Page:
pdf Download this press statement (English)
pdf Téléchargez ce communiqué de presse (Français)
pdf Faça o download deste Declaracao a Imprensa (Português)

On 17 May 2016 the Seychelles parliament passed a landmark bill to amend the country’s Penal Code to decriminalise sodomy. This was fittingly done on the day of the commemoration of the International Day Against Homophobia, Bi-phobia and Transphobia (IDAHOT or IDAHOBiT).

pdf Download this press statement in PDF

Sunday 12 June 2016 was a sad day in the history of the struggle for LGBTI rights in the world. Fifty revellers were gunned down at Pulse, a gay club in Orlando, Florida, USA. The gunman’s actions were apparently inspired by his hatred for persons of a different sexual orientation and gender identity.

The Centre for Human Rights (CHR) and the Centre for Sexualities, AIDS and Gender (CSA&G), both at the University of Pretoria, believe in and work for the realisation of the rights of all persons on the African continent, including sexual minorities, based on the rights protected by the African Charter on Human and Peoples’ Rights. We strongly condemn this heinous act, and call upon all to respect the rights of all persons around the globe irrespective of what or who they are.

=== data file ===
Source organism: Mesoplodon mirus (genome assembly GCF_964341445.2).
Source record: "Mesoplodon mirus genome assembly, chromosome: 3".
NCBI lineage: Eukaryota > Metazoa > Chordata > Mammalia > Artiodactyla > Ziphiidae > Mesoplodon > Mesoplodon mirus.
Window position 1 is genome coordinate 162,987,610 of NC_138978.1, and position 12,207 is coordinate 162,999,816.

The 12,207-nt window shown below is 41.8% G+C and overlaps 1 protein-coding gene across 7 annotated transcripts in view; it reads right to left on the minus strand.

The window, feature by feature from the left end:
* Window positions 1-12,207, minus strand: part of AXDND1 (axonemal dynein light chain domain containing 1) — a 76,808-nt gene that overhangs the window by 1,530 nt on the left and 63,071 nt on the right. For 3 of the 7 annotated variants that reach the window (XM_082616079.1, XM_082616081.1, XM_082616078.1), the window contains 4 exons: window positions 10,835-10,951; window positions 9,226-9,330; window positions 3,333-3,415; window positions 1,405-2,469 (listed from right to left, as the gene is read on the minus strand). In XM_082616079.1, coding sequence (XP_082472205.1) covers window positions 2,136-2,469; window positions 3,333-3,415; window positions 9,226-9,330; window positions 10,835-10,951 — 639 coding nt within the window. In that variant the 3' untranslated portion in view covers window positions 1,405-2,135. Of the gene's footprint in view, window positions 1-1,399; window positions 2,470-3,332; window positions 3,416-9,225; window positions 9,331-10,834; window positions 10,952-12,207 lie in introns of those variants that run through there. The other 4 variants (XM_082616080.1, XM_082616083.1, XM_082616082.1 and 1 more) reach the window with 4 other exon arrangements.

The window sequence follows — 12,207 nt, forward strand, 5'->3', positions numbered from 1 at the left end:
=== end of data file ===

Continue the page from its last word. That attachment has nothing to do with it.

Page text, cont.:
pdf Download this press statement

The Centre for Human Rights (CHR), Faculty of Law, University of Pretoria welcomes the publication of the report of the Commission of Inquiry on human rights in Eritrea (COIE) confirming that crimes against humanity have been committed in Eritrea. This report comes a few weeks after Eritrea’s jubilant 25th independence anniversary, during which the country celebrated its liberation after a long struggle.

pdf Download this press statement

The Centre for Human Rights, Faculty of Law, University of Pretoria, congratulates Eritrea on its 25th independence celebrations. Today, 24 May 2016, marks 25 years since Eritrea declared independence from Ethiopia after 30 long years of civil war. To the Eritrean people, 24 May 1991 marked the beginning of an era they hoped would bring peace, justice, equality and prosperity. The people of Eritrea had long hoped for a democratic society where human rights and fundamental freedoms are respected, upheld and defended and an unrestricted space created for personal as well as community development.

pdf Download this press statement